Art Deco Motorcycle
Art Deco, Design, Magestic Motorcycle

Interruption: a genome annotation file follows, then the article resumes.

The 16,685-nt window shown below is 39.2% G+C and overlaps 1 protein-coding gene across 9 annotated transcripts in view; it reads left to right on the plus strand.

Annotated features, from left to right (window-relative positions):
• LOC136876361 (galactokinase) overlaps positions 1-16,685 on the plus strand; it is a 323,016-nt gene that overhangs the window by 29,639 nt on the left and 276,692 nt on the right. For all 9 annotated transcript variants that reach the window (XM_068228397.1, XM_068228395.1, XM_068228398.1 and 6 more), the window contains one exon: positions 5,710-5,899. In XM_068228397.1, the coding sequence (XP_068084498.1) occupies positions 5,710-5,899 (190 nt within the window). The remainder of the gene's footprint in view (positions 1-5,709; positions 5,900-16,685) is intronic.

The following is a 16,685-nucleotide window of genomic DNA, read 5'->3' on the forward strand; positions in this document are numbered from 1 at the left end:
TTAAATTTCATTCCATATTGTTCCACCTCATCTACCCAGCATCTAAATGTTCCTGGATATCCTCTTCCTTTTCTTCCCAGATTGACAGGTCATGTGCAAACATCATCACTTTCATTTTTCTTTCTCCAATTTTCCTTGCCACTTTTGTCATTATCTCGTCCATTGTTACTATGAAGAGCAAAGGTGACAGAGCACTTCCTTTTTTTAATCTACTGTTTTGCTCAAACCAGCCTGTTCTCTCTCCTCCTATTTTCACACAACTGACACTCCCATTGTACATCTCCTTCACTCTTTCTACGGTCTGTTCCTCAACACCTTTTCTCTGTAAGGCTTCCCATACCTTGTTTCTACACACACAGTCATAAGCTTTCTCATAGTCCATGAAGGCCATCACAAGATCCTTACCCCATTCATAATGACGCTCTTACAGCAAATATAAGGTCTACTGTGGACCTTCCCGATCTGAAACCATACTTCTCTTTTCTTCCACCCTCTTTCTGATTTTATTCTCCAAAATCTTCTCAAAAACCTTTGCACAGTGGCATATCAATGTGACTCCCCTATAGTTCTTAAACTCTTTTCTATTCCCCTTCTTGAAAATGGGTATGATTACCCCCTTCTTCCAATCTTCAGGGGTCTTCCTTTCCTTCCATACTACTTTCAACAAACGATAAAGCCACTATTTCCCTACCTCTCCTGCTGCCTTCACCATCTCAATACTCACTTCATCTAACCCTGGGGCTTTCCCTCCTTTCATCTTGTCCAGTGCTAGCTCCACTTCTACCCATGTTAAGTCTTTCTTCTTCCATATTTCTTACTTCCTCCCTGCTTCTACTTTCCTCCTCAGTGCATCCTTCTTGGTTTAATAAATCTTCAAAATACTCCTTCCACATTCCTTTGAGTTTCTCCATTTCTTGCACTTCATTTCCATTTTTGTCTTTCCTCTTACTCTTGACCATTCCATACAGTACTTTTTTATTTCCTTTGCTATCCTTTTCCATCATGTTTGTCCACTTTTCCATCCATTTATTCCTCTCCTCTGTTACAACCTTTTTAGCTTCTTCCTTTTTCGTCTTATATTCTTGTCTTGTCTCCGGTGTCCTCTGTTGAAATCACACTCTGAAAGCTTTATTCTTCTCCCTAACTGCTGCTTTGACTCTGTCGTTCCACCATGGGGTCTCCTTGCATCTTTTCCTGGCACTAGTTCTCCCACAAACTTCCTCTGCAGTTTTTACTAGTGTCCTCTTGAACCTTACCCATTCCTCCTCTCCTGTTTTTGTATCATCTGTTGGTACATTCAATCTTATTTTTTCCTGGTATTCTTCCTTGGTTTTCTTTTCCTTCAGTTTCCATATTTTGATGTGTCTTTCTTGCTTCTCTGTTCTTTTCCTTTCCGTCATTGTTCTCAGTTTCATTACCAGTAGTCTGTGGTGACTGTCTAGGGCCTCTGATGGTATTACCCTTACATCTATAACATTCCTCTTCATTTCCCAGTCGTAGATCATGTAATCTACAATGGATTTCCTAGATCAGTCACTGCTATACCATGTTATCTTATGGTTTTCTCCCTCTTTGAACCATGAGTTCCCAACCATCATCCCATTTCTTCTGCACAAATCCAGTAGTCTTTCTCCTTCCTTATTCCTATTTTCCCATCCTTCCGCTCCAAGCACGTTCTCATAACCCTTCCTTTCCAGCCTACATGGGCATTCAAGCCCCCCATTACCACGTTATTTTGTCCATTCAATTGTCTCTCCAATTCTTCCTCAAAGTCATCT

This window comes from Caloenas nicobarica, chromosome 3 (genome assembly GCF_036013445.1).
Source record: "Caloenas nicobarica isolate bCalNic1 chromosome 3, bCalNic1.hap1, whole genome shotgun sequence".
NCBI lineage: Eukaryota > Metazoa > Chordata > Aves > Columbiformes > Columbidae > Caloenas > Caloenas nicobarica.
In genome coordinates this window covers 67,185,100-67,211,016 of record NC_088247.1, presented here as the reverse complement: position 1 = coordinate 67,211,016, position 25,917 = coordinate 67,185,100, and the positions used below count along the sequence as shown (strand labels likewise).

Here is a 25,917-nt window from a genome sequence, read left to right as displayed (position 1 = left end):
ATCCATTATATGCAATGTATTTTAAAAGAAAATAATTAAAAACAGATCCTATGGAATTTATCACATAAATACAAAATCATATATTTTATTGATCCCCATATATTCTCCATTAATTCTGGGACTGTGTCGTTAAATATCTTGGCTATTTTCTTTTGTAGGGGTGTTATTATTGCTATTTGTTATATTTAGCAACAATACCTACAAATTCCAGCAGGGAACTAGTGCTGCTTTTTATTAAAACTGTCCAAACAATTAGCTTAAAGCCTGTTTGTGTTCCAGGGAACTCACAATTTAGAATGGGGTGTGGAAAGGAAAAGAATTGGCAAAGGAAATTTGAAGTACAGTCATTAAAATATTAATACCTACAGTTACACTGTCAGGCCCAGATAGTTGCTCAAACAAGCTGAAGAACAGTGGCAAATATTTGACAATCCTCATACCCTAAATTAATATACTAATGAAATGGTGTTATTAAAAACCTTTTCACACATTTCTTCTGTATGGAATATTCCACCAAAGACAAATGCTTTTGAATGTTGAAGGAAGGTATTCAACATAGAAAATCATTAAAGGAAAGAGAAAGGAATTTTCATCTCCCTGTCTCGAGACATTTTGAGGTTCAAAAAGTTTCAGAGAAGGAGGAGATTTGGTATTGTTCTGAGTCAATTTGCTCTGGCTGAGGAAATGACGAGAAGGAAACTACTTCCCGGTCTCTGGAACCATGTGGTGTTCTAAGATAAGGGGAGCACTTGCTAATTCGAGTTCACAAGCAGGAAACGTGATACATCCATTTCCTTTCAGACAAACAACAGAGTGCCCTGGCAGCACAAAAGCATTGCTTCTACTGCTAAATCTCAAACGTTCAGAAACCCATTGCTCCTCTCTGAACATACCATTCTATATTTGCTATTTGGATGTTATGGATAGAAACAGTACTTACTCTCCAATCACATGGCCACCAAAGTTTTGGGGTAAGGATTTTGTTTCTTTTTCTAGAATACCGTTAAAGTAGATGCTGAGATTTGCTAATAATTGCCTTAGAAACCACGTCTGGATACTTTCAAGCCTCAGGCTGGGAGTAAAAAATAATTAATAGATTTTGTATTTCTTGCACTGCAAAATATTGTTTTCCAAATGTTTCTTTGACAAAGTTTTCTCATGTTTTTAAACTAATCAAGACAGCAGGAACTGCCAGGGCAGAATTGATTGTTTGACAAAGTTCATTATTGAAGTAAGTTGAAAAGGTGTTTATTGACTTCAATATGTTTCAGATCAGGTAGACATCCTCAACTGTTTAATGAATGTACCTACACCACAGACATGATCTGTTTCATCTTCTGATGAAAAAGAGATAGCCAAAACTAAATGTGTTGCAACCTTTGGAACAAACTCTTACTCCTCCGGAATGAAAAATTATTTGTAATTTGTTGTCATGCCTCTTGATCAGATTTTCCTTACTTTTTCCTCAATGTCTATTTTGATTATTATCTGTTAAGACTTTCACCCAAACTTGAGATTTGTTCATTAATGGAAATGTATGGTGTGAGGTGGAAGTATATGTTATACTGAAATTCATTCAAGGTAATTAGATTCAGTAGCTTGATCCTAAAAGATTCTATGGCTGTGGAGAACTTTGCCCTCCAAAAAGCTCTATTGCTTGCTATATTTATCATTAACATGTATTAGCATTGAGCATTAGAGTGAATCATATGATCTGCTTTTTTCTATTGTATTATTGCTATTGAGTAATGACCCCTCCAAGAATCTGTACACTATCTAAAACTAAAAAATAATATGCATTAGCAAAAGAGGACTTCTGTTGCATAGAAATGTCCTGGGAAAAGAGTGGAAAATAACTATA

Georges Roy began motorcycle production with an unorthodox ‘New Motorcycle’ with a pressed steel chassis, then moved further from the mainstream, beginning production of the hub-center steered Majestic in 1929. The machine is a brilliant Art Deco sculpture, with a swooping unbroken line from the curved front wheel beak to the sporty abbreviated tail. The side panels are punctuated by louvers like a racing car (and the bike pictured is painted Bugatti / French racing blue). As the entire chassis is pressed thin-gauge steel, the overall weight is fairly low – I would estimate from hefting and pushing one around that it weighs 350lb. The chassis is constructed using two mirror-image side pressings, rivetted together by firewalls at the front and back of the engine, with further strengthening panels beneath the engine, plus the two large, fixed top panels. The whole structure, much like a monocoque car (or a late Cosworth /Norton racer), is extremely rigid. The central engine cover is removable for access) …, and … the side members are totally louvered to keep the engine cool. There’s plenty of room in the engine bay for a large motor, or even a radiator for a water-cooled machine. The petrol tank sits under the front bulkhead.